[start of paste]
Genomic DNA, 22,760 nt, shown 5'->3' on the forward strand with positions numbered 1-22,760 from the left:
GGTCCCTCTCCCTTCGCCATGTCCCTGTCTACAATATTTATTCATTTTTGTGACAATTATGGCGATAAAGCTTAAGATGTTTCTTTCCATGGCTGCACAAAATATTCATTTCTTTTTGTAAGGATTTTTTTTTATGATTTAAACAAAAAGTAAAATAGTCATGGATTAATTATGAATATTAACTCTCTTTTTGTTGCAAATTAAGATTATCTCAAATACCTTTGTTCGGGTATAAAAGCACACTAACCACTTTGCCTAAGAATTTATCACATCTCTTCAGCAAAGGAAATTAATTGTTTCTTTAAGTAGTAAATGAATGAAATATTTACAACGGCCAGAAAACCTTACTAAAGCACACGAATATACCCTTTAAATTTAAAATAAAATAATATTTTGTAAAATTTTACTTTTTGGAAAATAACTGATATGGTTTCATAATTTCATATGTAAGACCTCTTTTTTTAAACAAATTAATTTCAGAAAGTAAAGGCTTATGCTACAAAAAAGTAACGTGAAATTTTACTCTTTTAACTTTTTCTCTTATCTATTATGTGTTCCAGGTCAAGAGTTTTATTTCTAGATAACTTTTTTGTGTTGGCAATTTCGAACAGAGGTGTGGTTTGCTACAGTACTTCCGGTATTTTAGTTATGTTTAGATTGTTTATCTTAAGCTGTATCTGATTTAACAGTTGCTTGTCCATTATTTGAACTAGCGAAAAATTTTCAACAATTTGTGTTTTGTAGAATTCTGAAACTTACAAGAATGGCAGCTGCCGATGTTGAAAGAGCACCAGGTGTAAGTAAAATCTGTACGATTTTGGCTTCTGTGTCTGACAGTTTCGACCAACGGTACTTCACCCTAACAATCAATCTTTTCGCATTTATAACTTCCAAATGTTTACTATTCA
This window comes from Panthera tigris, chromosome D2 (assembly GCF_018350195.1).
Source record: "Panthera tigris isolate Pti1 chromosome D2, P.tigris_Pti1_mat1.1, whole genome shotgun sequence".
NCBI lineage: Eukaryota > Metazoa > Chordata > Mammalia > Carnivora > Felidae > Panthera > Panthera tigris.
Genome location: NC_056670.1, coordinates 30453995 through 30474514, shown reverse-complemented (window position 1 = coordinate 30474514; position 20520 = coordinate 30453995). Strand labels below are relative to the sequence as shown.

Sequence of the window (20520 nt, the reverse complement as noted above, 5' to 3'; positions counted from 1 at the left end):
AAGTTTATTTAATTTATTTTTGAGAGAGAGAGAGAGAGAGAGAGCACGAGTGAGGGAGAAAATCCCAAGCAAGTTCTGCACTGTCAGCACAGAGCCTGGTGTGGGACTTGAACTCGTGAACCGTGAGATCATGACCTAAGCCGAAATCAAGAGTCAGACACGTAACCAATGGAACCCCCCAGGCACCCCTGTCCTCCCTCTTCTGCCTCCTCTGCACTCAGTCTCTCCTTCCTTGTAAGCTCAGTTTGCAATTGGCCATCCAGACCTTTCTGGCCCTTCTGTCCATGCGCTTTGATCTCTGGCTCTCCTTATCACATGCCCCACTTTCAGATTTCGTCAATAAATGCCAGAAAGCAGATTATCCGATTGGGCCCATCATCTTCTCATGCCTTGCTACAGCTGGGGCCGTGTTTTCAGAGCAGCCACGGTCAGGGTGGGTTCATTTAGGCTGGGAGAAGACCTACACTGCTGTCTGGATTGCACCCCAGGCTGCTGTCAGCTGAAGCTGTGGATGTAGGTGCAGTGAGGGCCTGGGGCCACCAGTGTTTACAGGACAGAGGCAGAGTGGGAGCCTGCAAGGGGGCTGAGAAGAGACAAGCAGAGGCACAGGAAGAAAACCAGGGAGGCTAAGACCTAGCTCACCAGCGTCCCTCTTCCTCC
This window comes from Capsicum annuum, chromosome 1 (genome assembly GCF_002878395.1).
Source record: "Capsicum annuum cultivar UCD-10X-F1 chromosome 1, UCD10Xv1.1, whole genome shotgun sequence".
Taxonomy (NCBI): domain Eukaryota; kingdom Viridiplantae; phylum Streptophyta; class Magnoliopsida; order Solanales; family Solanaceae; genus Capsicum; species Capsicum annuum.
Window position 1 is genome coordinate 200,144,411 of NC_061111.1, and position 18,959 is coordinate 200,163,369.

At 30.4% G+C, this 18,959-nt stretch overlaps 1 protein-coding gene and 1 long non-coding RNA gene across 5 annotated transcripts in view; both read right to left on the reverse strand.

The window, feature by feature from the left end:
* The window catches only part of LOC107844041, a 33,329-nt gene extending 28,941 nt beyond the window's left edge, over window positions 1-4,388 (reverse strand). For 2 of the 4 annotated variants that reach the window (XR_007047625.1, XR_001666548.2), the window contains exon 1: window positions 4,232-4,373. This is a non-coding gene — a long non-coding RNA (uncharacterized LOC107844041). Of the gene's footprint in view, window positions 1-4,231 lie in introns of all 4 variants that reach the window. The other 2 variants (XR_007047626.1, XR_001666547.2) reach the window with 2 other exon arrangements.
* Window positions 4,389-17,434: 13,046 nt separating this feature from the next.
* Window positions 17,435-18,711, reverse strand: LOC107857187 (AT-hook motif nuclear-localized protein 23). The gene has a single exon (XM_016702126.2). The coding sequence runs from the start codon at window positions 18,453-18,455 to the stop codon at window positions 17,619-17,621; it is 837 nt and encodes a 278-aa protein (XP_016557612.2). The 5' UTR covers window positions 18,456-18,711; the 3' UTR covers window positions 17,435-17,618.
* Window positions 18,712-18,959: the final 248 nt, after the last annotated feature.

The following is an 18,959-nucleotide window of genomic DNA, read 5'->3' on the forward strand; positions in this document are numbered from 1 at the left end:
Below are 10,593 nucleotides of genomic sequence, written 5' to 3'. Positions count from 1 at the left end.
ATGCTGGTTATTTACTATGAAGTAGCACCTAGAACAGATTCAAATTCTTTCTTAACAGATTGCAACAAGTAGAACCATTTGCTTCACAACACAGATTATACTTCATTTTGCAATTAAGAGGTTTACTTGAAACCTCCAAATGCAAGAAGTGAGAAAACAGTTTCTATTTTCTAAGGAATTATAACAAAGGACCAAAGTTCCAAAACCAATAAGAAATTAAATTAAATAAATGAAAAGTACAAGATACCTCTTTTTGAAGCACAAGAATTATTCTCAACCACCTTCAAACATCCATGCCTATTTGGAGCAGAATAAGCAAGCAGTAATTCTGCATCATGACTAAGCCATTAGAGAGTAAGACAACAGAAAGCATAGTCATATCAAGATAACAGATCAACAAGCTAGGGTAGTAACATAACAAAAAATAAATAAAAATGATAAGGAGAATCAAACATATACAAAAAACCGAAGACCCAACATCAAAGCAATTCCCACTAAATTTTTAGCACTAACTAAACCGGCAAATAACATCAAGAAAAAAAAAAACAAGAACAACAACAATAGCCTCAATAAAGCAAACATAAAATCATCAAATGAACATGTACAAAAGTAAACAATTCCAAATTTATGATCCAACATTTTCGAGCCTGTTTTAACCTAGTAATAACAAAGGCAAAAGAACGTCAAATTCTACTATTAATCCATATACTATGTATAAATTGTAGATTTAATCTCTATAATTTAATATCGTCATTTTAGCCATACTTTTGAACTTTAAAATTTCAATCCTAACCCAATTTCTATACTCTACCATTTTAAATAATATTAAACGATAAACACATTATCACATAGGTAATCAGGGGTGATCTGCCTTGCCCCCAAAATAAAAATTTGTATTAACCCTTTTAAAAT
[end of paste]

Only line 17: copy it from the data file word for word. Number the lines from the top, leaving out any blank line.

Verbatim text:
* Window positions 17,435-18,711, reverse strand: LOC107857187 (AT-hook motif nuclear-localized protein 23). The gene has a single exon (XM_016702126.2). The coding sequence runs from the start codon at window positions 18,453-18,455 to the stop codon at window positions 17,619-17,621; it is 837 nt and encodes a 278-aa protein (XP_016557612.2). The 5' UTR covers window positions 18,456-18,711; the 3' UTR covers window positions 17,435-17,618.